The Road Allowance Restriction Policy (Policy EES 12) will be brought forward to the April 10, 2018 Policy Review Committee meeting.
Infrastructure and Planning provided a report regarding Township Road 672 Connector Road detailed accounting costs for information.
Administration provided a presentation to Council regarding the Draft Caribou Range Plan Report. The range plans are being implemented by the provincial government due to requirements under the federal Species at Risk Act. There are a number of potential impacts to industry which in turn will have considerable impacts on the local economy. The changes recommended in the range plans could also impact municipal tax revenues and service delivery. There are four caribou ranges in Greenview: the A La Peche, Little Smoky, Redrock-Prairie Creek, and Narraway. Several areas of the municipality have high levels of disturbance and activity in the forestry and oil and gas sectors. Greenview is asking the province to work with industry to restore caribou habitat.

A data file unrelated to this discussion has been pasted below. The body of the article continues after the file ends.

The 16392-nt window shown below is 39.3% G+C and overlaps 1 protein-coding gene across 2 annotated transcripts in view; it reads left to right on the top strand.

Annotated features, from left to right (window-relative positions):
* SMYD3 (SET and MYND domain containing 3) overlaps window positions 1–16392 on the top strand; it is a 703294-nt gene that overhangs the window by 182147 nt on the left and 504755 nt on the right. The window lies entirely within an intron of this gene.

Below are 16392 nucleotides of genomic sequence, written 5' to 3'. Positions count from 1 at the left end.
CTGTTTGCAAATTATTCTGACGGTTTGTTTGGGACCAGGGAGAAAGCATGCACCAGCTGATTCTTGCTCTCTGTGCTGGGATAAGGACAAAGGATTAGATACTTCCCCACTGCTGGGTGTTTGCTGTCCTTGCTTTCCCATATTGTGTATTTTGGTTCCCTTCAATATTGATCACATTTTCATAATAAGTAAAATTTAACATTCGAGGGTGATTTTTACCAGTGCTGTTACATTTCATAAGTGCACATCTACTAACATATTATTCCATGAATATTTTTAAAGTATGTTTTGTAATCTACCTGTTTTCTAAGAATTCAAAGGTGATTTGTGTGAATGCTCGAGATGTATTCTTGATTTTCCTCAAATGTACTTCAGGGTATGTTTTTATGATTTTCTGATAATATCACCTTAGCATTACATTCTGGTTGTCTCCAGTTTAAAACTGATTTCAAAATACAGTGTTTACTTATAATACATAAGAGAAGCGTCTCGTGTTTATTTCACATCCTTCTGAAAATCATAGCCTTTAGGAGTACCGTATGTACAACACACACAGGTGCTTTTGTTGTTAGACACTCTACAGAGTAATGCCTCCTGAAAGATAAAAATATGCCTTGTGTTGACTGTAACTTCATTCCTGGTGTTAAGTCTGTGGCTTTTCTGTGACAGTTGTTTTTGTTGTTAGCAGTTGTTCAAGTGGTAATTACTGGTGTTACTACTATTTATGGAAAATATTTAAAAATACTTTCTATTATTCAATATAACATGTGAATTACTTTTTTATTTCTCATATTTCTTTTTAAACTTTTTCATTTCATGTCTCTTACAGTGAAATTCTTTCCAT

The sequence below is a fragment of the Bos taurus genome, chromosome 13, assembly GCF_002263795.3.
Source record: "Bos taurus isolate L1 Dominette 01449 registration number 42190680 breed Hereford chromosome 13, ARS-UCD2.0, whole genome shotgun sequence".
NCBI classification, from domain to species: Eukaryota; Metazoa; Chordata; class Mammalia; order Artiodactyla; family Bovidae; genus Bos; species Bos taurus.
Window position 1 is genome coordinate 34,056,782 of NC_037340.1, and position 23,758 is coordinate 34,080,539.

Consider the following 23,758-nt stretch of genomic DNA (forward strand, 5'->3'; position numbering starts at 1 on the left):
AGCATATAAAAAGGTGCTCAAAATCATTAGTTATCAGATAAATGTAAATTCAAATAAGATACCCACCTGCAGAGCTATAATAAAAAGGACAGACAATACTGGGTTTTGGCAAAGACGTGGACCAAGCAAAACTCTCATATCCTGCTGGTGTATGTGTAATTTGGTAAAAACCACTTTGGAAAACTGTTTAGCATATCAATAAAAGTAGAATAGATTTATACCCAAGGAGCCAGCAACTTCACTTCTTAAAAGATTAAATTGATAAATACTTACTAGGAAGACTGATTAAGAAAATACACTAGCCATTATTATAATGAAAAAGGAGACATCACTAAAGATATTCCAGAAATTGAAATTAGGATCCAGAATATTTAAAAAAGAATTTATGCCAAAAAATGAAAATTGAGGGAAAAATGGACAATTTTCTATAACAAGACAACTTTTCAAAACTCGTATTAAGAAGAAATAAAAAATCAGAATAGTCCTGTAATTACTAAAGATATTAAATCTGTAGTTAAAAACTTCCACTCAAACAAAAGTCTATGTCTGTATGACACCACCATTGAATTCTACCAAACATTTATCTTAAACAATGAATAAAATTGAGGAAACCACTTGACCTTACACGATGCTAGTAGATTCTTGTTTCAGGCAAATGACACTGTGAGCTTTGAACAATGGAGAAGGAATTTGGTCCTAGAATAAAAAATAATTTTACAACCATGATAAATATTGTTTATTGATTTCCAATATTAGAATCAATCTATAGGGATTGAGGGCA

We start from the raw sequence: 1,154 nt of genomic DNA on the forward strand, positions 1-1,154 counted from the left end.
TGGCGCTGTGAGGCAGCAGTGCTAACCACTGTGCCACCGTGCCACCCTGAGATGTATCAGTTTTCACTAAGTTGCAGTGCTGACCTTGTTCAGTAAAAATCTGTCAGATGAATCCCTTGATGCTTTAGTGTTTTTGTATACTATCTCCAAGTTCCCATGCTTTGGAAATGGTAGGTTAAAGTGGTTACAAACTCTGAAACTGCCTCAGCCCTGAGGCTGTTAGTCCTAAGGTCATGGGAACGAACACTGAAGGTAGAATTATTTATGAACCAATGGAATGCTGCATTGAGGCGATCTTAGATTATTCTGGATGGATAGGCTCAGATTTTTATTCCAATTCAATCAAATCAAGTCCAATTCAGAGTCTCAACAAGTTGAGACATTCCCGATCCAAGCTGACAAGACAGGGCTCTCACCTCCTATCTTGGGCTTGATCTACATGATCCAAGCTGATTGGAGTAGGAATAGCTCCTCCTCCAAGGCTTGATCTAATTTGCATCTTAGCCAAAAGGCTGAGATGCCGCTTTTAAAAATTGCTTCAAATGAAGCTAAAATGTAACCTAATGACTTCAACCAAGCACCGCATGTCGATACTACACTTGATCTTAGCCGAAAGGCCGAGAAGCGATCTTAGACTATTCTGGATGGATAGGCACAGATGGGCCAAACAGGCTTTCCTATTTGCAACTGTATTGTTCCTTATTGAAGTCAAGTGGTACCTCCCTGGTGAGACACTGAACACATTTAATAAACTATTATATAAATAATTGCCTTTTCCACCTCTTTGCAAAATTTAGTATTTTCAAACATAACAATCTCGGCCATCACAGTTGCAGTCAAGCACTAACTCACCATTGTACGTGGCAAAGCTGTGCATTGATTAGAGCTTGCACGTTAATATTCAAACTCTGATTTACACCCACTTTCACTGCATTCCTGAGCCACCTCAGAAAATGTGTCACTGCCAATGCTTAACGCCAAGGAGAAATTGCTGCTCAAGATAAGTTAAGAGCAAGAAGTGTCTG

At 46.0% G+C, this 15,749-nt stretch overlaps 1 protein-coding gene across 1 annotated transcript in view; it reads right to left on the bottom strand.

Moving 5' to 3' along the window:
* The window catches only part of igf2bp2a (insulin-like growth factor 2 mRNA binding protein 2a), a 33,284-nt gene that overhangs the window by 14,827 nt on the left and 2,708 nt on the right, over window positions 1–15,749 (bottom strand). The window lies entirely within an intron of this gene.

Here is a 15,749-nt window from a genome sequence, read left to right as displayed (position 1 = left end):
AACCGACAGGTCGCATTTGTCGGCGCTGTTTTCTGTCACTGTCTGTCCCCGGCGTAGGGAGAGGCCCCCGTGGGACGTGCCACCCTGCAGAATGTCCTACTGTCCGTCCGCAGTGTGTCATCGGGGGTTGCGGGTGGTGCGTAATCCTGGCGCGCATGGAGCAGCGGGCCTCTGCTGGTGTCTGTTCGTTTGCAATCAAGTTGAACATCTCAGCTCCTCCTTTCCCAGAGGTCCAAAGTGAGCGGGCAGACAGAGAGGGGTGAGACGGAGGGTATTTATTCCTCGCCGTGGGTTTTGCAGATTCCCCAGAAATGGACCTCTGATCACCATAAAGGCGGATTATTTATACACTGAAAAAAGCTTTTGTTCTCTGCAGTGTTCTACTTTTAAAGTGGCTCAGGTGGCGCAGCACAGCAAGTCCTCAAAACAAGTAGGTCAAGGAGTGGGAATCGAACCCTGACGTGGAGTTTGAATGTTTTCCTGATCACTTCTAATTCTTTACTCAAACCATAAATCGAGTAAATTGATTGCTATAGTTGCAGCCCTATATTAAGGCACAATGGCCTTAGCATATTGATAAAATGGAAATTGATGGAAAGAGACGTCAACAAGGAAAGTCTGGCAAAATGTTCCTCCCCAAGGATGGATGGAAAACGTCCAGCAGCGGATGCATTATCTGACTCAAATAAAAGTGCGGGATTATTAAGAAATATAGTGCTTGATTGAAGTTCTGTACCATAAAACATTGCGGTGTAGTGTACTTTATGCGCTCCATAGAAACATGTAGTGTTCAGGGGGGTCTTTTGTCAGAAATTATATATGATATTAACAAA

Greenview is part of the Northern District of the Alberta Association of Municipal Districts and Counties (AAMDC) whose members share many of the same concerns about the caribou range plans. The Northern District is bringing a resolution forward at the upcoming Spring 2018 AAMDC convention requesting the province review tenure requirements as part of a potential solution to their concerns. For example, if the province is willing to grant tenure extensions, projects could be delayed and coordinated to allow orderly development and minimize fragmentation lessening the industrial footprint on caribou habitat. The resolution has received support from the Canadian Association of Petroleum Producers.